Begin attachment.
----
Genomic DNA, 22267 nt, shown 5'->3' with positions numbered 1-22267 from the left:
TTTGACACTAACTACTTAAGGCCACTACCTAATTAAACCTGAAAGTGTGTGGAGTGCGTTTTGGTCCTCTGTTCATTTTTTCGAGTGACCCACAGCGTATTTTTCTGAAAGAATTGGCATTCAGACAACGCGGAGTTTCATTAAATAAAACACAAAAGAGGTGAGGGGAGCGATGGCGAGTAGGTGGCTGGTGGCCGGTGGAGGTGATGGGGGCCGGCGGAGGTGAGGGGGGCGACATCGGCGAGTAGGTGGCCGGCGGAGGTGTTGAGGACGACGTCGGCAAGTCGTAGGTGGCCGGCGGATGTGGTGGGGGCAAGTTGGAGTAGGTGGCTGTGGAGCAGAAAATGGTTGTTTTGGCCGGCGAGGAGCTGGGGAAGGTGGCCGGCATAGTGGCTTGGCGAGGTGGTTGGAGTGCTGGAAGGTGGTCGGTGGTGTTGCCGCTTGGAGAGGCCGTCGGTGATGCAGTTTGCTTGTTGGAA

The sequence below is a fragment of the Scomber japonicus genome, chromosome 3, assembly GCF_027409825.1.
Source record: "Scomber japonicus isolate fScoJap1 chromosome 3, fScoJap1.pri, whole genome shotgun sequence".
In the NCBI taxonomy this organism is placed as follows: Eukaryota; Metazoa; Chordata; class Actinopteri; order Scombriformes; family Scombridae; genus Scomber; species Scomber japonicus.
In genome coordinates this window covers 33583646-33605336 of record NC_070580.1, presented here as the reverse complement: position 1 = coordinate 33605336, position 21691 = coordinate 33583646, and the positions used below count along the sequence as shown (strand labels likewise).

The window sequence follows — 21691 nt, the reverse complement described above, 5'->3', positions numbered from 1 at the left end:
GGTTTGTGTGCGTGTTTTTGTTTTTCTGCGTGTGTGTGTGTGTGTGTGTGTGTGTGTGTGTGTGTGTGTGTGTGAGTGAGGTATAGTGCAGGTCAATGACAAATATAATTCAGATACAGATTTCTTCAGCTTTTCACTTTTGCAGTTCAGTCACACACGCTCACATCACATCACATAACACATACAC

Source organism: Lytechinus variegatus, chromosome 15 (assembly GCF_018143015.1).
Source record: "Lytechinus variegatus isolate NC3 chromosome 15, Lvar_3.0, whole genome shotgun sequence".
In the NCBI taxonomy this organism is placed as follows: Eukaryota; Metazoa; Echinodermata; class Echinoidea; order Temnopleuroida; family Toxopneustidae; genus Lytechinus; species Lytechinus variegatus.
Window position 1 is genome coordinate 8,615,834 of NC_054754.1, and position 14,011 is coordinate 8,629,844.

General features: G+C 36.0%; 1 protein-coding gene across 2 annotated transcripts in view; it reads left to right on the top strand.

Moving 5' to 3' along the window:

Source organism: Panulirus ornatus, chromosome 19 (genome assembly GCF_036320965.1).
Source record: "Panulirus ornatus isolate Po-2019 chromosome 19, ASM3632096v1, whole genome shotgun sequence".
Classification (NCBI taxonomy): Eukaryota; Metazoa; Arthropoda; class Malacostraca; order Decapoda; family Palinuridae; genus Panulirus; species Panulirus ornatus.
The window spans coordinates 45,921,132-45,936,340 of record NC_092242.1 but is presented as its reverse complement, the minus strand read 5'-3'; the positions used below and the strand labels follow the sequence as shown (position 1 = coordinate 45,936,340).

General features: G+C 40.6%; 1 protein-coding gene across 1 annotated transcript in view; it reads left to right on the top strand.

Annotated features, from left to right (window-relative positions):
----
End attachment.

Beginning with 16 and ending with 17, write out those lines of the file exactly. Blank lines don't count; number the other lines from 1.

Source record: "Panulirus ornatus isolate Po-2019 chromosome 19, ASM3632096v1, whole genome shotgun sequence".
Classification (NCBI taxonomy): Eukaryota; Metazoa; Arthropoda; class Malacostraca; order Decapoda; family Palinuridae; genus Panulirus; species Panulirus ornatus.